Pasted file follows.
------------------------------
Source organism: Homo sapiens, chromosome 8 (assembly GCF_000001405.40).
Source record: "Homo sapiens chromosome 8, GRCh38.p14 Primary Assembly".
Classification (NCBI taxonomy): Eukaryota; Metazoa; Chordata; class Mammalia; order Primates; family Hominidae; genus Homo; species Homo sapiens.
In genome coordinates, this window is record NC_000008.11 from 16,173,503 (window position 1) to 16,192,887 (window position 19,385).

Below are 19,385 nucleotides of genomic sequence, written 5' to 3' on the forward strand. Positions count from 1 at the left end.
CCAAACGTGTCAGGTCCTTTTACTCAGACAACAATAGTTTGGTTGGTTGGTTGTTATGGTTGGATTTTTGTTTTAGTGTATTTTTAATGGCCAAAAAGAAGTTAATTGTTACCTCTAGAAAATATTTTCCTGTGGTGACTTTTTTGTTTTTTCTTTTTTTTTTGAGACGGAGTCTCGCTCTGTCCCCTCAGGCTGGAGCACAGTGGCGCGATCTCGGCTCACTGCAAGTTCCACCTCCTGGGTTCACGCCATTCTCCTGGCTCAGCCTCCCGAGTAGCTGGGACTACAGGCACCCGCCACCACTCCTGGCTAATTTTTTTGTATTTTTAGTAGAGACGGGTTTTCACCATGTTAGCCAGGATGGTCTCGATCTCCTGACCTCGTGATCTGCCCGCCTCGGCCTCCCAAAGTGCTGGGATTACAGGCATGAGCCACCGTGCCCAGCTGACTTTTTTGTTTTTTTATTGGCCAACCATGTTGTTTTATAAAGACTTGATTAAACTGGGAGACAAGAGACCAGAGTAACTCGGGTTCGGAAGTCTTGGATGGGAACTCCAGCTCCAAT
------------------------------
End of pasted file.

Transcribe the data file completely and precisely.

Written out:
Source organism: Homo sapiens, chromosome 8 (assembly GCF_000001405.40).
Source record: "Homo sapiens chromosome 8, GRCh38.p14 Primary Assembly".
Classification (NCBI taxonomy): Eukaryota; Metazoa; Chordata; class Mammalia; order Primates; family Hominidae; genus Homo; species Homo sapiens.
In genome coordinates, this window is record NC_000008.11 from 16,173,503 (window position 1) to 16,192,887 (window position 19,385).

Below are 19,385 nucleotides of genomic sequence, written 5' to 3' on the forward strand. Positions count from 1 at the left end.
CCAAACGTGTCAGGTCCTTTTACTCAGACAACAATAGTTTGGTTGGTTGGTTGTTATGGTTGGATTTTTGTTTTAGTGTATTTTTAATGGCCAAAAAGAAGTTAATTGTTACCTCTAGAAAATATTTTCCTGTGGTGACTTTTTTGTTTTTTCTTTTTTTTTTGAGACGGAGTCTCGCTCTGTCCCCTCAGGCTGGAGCACAGTGGCGCGATCTCGGCTCACTGCAAGTTCCACCTCCTGGGTTCACGCCATTCTCCTGGCTCAGCCTCCCGAGTAGCTGGGACTACAGGCACCCGCCACCACTCCTGGCTAATTTTTTTGTATTTTTAGTAGAGACGGGTTTTCACCATGTTAGCCAGGATGGTCTCGATCTCCTGACCTCGTGATCTGCCCGCCTCGGCCTCCCAAAGTGCTGGGATTACAGGCATGAGCCACCGTGCCCAGCTGACTTTTTTGTTTTTTTATTGGCCAACCATGTTGTTTTATAAAGACTTGATTAAACTGGGAGACAAGAGACCAGAGTAACTCGGGTTCGGAAGTCTTGGATGGGAACTCCAGCTCCAAT